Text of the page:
Liz Smith: Silence Please! “The Artist” Has Entered The Monkey Bar

And more from our Gossip Girl: Harvey Weinstein and friends celebrate a dazzling Oscar-worthy movie … Streep tackles the critics … Madonna lonely in London … Daniel Radcliffe doesn’t know when to kiss the girl

“WHEN YOU see a silent movie, you understand everything that’s going on, because the images are so strong,” said actress Monica Belluci.

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THERE WERE plenty of silent movie appreciators this week at The Monkey Bar lunch for some of the people who made “The Artist,” the black and white, silent film that could just sweep the Academy Awards.

When I first saw that modern day Frenchies had reverted to the artistry of silent film, I told myself, “Self, these kids might end up on the Academy Awards list!” For once, I was right. And the great champagne Dom Perignon seems to have agreed with me; they sponsored the lunch.

And when the names on the invitation are George Stevens, Jr. (kingmaker from the Kennedy Center), uber producer Harvey Weinstein and that glamour girl of fashion, Diane von Furstenberg — people don’t say no.

I lucked into just about the very best Monkey Bar banquette, sitting with George and Liz Stevens while we ran down our Hollywood movie lane of memories. (George is the famous son of a very famous father, the late George Stevens, Sr. who won two Oscars himself for directing — “A Place in the Sun” and “Giant.”) With us at lunch was the charming and beautiful Candice Bergen and the director of “The Artist,” one Michel Hazanavicius.

Other award-winning worthies on hand were the film’s producer, Thomas Langmann, and the two leading actors — Jean DuJardin and Berenice Bejo. (Ms. Bejo was beautiful in Diane von Furstenberg and sat by the designer at lunch.)

You’ll be hearing these names again before the award season ends. (Michel already won best director and the film itself won best picture from the New York Film Critics Circle.) It was very entertaining to talk with the handsome director who, at first, I thought was probably just a good-looking leading man whose name had slipped my mind. Michel seemed excited and stunned when we reminded him that in the voting for the Oscars, only directors can elect one of their peers. Maybe he was just putting us on that he didn’t realize that!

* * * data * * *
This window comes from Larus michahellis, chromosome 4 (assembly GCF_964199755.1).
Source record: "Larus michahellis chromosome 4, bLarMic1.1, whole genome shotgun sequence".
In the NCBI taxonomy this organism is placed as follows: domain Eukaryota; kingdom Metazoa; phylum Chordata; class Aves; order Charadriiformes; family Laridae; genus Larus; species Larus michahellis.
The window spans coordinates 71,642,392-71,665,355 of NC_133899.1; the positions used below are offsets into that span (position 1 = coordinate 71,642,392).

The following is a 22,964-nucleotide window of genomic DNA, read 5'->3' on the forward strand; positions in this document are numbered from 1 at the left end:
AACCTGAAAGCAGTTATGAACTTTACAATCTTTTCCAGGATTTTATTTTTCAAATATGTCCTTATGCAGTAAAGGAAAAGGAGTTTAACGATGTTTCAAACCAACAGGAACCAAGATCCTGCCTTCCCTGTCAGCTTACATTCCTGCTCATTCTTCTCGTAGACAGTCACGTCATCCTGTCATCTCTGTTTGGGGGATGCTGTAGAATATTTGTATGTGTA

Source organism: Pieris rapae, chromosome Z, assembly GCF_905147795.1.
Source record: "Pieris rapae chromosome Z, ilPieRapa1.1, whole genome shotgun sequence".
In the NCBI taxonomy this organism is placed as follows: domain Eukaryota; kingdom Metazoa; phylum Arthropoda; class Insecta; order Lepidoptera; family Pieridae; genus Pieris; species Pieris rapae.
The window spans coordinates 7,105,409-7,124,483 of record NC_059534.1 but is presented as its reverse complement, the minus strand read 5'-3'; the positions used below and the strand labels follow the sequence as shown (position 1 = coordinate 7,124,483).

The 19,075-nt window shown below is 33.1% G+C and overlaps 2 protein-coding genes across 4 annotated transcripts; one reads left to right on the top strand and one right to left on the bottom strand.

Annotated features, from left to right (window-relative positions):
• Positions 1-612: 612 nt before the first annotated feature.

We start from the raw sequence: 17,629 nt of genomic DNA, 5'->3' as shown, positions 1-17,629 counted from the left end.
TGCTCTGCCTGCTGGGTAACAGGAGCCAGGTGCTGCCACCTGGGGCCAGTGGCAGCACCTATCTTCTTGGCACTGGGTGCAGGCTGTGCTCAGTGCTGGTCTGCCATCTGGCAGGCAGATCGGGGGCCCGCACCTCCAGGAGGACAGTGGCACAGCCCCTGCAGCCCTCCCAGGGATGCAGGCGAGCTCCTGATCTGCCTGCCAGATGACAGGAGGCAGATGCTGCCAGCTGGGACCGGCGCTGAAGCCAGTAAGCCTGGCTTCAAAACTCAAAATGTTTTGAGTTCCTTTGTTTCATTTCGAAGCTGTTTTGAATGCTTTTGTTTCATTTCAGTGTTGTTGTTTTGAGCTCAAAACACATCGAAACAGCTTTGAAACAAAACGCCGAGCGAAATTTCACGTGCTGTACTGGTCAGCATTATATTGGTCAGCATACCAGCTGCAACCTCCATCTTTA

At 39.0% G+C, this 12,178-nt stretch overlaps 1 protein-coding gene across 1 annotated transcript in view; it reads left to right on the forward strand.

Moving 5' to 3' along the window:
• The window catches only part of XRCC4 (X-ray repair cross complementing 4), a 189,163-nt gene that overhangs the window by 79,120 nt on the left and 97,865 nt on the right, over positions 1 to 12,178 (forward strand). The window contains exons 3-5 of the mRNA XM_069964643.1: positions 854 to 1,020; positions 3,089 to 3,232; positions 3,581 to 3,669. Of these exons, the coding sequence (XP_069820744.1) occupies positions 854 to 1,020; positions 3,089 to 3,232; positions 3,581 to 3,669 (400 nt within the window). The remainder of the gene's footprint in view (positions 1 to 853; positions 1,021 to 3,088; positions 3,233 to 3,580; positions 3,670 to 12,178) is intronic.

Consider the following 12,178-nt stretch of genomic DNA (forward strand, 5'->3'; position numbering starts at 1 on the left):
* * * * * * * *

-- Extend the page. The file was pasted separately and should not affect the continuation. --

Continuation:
Others floating about under the Edward Sorel paintings on the wall of VIPs from the original Monkey Bar, were Georgina Chapman, actors Carol Kane and Tony Lo Bianco, theater king Jordan Roth, director James Toback, and people now famous from “The Book of Mormon”; to wit, Nikki M. James, Rory O’Malley, and Andrew Rannells.

I want to give an extra salute for this luncheon to hostess von Furstenberg. She was wearing a great dress that seemed to have been made out of sailing signal flags. In her welcoming speech, she teased her pal producer Weinstein by saying that he only contacted her when he was pushing a serious film, “usually something about the holocaust! Or if it has a European sexy connection!”

Washington’s highly-connected Mr. Stevens also made a complimentary speech to our French cousins for their adroit production of a unique idea from cinema history — the silent film!